Microsoft today announced that it was jazzing up it's search engine Bing, which is still way, way behind global leader Google. The big changes, include a new, three-column screen design,with familiar search results displayed in blue to the left of the screen, rolling out an instant snapshot column, which displays extra information and links most likely to be useful such as maps, reviews and reservation tools.
But its what's on the right column of Bing, that left tech websites buzzing. On the right users and their Facebook friends will be visible, giving them the option of asking their advice on a search. Users can also access their contacts on LinkedIn , Twitter and other networks.
The move comes after Google announced early this year, that it would include results from it's own social network, Google plus into its search results. The Microsoft-Google war has been going on for sometime, with Microsoft accusing Google of spying on users. This new revamp is clearly one of the strategies in this ongoing struggle.
So how did this new design change take place for Bing? According to CNET's Jay Greene, there's an interesting story to it and Facebook CEO Mark Zuckerberg is involved.
Ten developers from Microsoft flew into San Francisco in late February last year to bang away on code with ten counterparts from Facebook.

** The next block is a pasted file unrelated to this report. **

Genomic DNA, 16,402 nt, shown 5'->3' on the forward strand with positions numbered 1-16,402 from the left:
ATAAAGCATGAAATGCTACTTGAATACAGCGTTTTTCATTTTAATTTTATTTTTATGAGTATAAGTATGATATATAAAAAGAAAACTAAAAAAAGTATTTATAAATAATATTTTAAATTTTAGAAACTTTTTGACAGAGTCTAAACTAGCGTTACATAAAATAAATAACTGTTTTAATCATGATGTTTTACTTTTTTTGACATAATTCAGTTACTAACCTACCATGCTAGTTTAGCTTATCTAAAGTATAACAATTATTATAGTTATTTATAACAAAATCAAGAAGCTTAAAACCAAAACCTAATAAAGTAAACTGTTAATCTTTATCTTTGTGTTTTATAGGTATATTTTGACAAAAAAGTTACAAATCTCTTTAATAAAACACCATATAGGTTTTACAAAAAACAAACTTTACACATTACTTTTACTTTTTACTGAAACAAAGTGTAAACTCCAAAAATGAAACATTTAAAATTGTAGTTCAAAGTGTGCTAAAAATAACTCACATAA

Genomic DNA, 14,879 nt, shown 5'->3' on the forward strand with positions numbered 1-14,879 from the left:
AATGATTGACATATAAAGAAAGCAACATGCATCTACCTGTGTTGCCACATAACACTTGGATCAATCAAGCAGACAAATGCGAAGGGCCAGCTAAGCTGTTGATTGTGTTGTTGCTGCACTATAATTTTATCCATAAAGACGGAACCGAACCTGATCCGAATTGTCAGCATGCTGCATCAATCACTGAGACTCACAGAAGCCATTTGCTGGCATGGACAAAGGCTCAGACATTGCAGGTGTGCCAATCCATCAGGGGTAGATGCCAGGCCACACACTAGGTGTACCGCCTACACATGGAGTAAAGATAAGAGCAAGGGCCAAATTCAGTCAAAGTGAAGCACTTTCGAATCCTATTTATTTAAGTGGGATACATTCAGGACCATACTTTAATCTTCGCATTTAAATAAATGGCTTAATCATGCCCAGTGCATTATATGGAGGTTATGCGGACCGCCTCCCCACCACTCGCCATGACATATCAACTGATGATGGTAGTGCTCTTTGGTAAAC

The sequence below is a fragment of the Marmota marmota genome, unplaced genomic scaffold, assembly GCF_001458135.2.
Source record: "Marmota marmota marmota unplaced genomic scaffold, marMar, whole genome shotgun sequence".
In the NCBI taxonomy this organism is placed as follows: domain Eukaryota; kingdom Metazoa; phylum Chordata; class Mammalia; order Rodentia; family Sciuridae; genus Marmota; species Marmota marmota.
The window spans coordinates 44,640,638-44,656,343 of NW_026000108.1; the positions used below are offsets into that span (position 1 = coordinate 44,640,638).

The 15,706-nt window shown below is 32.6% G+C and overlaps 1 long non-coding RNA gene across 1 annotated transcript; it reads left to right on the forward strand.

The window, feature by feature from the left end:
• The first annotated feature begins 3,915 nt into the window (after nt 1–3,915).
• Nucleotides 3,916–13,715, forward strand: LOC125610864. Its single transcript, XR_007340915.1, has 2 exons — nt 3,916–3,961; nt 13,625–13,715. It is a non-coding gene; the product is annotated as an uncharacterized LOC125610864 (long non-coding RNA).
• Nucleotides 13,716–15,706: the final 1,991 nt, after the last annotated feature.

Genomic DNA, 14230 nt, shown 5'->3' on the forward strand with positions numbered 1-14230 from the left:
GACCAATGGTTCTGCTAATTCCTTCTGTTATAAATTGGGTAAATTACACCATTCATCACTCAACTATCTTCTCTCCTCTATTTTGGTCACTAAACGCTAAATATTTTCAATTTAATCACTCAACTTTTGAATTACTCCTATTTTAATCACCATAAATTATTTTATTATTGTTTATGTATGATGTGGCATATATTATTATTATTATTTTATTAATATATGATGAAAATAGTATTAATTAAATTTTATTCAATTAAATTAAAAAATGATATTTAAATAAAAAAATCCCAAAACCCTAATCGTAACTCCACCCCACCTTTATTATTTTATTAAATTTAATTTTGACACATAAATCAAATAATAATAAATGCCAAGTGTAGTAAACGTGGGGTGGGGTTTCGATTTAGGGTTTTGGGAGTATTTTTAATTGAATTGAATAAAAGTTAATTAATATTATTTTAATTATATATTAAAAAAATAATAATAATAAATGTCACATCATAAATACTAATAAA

This hackathon, something the two partners do with some regularity, had a special guest as the day wore on: Facebook co-founder and chief executive Mark Zuckerberg. The crew spent hours swapping ideas and sharing code, coming up with new ways to integrate Facebook's social network into Bing's search technology. Near the end of the day, Zuckerberg talked to the assembled coders.
"Zuck said, 'Don't try to do social by building social on the side. Build it into the experience,'" Microsoft corporate vice president of search program management Derrick Connell recalled. For more you can read CNET's complete story here.
The new redesign of Bing is a clear indicator that search on the web is all set to get more 'social.' What this is ideally means is that tweets, flikes, plus, and shares are set to get integrated into general web search. There's no doubt that users are taking in vast numbers to social media and are reposting and sharing, million and millions of links. It's therefore logical to assume that these too should become searchable on the web someday.
The big question remains that whether integration with Facebook will give Bing more users. The new design of Bing will be live for users in a few days. Those who register will get it earlier. However the link for registering is not active for India users.